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Monday, May 26, 2014

Millennial Scale Change From Lake El’gygytgyn, NE Russia: Did We Step Or Leap Out Of The Warm Pliocene Into The Pleistocene?

43rd International Arctic Workshop, Amherst, Mass., March 11-13, 2014

Julie Brigham-Grette1Martin Melles2Pavel Minyuk3, and the El'gygytgyn Science Team4
1University of Massachusetts, Amherst
2University of Cologne
4USA, Germany, Russia
The Pliocene-Pleistocene climate evolution of the Arctic must have modulated the glacial history of Greenland and the onset of Northern Hemisphere glaciation. What is known from the terrestrial stratigraphy of Arctic climate change comes from sites that are spatially and temporally fragmented. In 2009, International Continental Deep Drilling at Lake El’gygytgyn (67o 30' N, 172o 05' E) recovered lacustrine sediments dating back to 3.58 Ma that provide the first time-continuous Pliocene-Pleistocene Arctic paleoclimate record of alternating glacial-interglacial change. The warmest/wettest Pliocene interval of the lake record occurs from ~3.58-3.34 Ma and is dominated by exceptional tree pollen implying July temperatures nearly 7-8 oC warmer than today, with nearly ~3 times the annual precipitation. Atmospheric CO2 levels are estimated to have been 360-400 ppm implying exceptionally high climate sensitivity and polar amplification. In fact, pollen spectra and modern analog analysis show an unbroken persistence of summers much warmer and wetter than the last interglacial, MIS 5e until nearly 2.2 Ma. Extreme warmth in the Mid Pliocene Arctic occurs at the same time ANDRILL results suggest the West Antarctic Ice Sheet was non-existent.
Using physical, chemical, and biological proxies we find pronounced glacial episodes commenced ~2.6 Ma ago, but the full range of typical Pleistocene glacial/interglacial change was not established until ~1.8 Ma ago. Greenland must have also responded to numerous “super interglacials” during the Quaternary record, with maximum summer temperatures and annual precipitation, especially during MIS 9, 11 and 31, at Lake El’gygytgyn exceeding that documented for MIS 5e. The correspondence of many of these super-interglacials with retreat of the West Antarctic Ice Sheet (Naish et al. 2009) could coincide with intervals when the Greenland Ice was reduced in size. The climate record from Lake El’gygytgyn, especially the history of past interglacials, provides a fresh means of testing the evolving magnitude of polar amplification over time, and the sensitivity of the Greenland Ice Sheet to extreme warmth in the rest of the Arctic.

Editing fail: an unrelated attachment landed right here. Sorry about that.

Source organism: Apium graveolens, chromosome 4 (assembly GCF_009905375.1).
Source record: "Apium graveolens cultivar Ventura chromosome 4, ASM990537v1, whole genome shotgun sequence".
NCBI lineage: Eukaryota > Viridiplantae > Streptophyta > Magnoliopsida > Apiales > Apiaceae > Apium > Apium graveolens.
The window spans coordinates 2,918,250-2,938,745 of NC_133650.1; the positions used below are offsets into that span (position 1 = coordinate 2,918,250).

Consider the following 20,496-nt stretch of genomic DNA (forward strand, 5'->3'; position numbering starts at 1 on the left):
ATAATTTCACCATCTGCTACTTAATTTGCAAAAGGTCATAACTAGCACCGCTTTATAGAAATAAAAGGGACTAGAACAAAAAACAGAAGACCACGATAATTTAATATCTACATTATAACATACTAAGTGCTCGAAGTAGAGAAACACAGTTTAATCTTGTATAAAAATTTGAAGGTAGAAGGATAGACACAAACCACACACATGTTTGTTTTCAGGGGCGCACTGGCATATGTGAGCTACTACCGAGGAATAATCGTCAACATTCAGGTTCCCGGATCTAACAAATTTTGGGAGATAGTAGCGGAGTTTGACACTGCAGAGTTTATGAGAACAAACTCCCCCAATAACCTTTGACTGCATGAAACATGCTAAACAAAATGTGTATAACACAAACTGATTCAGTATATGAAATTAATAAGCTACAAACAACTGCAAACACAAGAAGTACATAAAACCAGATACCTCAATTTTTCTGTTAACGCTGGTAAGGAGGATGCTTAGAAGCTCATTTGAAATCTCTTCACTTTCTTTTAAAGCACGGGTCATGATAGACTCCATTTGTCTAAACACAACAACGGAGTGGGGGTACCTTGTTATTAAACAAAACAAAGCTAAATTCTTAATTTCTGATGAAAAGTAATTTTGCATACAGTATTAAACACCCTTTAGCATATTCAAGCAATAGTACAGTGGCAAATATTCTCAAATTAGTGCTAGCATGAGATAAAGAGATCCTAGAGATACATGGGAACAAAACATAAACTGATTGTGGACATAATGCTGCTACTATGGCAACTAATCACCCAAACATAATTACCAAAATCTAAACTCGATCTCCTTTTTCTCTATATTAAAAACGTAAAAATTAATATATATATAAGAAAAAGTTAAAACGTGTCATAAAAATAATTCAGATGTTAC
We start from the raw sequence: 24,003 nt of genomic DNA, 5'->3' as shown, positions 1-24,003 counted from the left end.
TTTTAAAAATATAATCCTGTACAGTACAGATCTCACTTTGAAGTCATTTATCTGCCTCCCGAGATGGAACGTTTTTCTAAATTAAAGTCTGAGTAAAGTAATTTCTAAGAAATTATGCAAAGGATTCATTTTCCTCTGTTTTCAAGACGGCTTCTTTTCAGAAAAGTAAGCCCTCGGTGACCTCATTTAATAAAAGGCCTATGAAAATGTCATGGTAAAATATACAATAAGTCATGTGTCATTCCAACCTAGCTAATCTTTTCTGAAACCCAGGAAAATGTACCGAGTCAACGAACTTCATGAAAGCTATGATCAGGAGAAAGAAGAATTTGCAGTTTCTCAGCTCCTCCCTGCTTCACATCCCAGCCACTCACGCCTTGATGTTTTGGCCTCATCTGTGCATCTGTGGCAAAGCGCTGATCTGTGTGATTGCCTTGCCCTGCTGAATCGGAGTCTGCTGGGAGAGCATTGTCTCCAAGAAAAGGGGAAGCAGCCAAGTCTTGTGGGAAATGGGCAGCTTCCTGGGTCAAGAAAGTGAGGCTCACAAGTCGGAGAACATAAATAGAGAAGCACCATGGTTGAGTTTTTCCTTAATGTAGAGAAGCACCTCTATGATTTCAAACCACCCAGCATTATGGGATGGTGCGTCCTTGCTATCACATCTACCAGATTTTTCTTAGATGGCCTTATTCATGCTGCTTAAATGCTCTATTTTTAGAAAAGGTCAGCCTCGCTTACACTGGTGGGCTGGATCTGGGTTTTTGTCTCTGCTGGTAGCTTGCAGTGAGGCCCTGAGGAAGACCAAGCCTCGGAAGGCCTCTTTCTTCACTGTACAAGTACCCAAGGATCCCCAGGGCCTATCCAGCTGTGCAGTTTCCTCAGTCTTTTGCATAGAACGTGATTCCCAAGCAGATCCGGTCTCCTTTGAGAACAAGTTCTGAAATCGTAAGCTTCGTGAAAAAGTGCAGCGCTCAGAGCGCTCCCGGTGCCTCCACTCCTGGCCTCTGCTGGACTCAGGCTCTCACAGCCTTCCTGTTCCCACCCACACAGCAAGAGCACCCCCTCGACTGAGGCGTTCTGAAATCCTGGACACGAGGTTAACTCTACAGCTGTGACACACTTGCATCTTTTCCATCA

Brigham-Grette, J., Melles, M., Minyuk, P., Andreev, A., Tarasov, P., DeConto, R., Koenig, S., Nowaczyk, N., Wennrich, V., Rosén, P., Haltia-Hovi, E., Cook, T., Gebhardt, T., Meyer-Jacob, C., Snyder, J., Herzschuh, U.  Pliocene warmth, extreme polar amplification, and stepped Pleistocene cooling recorded in NE Russia. Submitted to Science, 21 November 2012; in revision March 2013.
Melles, M., Brigham-Grette, J., Minyuk, P., and others. 2012. 2.8 Million Years of Arctic Climate Change from Lake El’gygytgyn, NE Russia. Science, 337, 315-320.
Naish, T. et al., 2009. Obliquity-paced Pliocene West Antarctic ice sheet oscillations. Nature, 458, 322-328.
See also Climate of the Past, special issue on Lake El’gygytgyn, 20+ manuscripts.

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